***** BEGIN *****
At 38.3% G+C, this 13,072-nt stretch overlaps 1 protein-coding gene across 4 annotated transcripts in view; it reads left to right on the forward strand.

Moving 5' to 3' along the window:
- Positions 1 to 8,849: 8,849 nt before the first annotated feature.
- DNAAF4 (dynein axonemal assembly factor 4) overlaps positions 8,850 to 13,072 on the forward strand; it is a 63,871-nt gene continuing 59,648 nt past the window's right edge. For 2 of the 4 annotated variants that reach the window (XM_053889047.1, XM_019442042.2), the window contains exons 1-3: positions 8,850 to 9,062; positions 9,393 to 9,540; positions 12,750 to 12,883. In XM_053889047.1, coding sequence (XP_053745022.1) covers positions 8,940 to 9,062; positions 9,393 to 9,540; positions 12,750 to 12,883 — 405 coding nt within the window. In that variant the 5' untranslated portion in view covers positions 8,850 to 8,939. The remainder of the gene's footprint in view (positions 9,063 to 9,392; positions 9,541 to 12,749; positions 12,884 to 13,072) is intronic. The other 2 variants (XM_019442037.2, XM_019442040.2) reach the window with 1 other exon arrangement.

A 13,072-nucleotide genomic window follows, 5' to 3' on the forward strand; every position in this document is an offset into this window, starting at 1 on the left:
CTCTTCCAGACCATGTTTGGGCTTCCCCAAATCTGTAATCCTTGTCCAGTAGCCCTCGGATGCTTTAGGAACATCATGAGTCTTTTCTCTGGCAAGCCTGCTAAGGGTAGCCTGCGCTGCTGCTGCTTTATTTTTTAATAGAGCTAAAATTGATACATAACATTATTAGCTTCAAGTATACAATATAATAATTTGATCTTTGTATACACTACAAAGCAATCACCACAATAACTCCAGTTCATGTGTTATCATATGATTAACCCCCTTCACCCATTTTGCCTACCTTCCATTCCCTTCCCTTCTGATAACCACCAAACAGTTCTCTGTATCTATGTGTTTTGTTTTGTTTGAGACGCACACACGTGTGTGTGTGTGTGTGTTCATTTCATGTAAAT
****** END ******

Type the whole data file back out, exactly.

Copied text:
At 38.3% G+C, this 13,072-nt stretch overlaps 1 protein-coding gene across 4 annotated transcripts in view; it reads left to right on the forward strand.

Moving 5' to 3' along the window:
- Positions 1 to 8,849: 8,849 nt before the first annotated feature.
- DNAAF4 (dynein axonemal assembly factor 4) overlaps positions 8,850 to 13,072 on the forward strand; it is a 63,871-nt gene continuing 59,648 nt past the window's right edge. For 2 of the 4 annotated variants that reach the window (XM_053889047.1, XM_019442042.2), the window contains exons 1-3: positions 8,850 to 9,062; positions 9,393 to 9,540; positions 12,750 to 12,883. In XM_053889047.1, coding sequence (XP_053745022.1) covers positions 8,940 to 9,062; positions 9,393 to 9,540; positions 12,750 to 12,883 — 405 coding nt within the window. In that variant the 5' untranslated portion in view covers positions 8,850 to 8,939. The remainder of the gene's footprint in view (positions 9,063 to 9,392; positions 9,541 to 12,749; positions 12,884 to 13,072) is intronic. The other 2 variants (XM_019442037.2, XM_019442040.2) reach the window with 1 other exon arrangement.

A 13,072-nucleotide genomic window follows, 5' to 3' on the forward strand; every position in this document is an offset into this window, starting at 1 on the left:
CTCTTCCAGACCATGTTTGGGCTTCCCCAAATCTGTAATCCTTGTCCAGTAGCCCTCGGATGCTTTAGGAACATCATGAGTCTTTTCTCTGGCAAGCCTGCTAAGGGTAGCCTGCGCTGCTGCTGCTTTATTTTTTAATAGAGCTAAAATTGATACATAACATTATTAGCTTCAAGTATACAATATAATAATTTGATCTTTGTATACACTACAAAGCAATCACCACAATAACTCCAGTTCATGTGTTATCATATGATTAACCCCCTTCACCCATTTTGCCTACCTTCCATTCCCTTCCCTTCTGATAACCACCAAACAGTTCTCTGTATCTATGTGTTTTGTTTTGTTTGAGACGCACACACGTGTGTGTGTGTGTGTGTTCATTTCATGTAAAT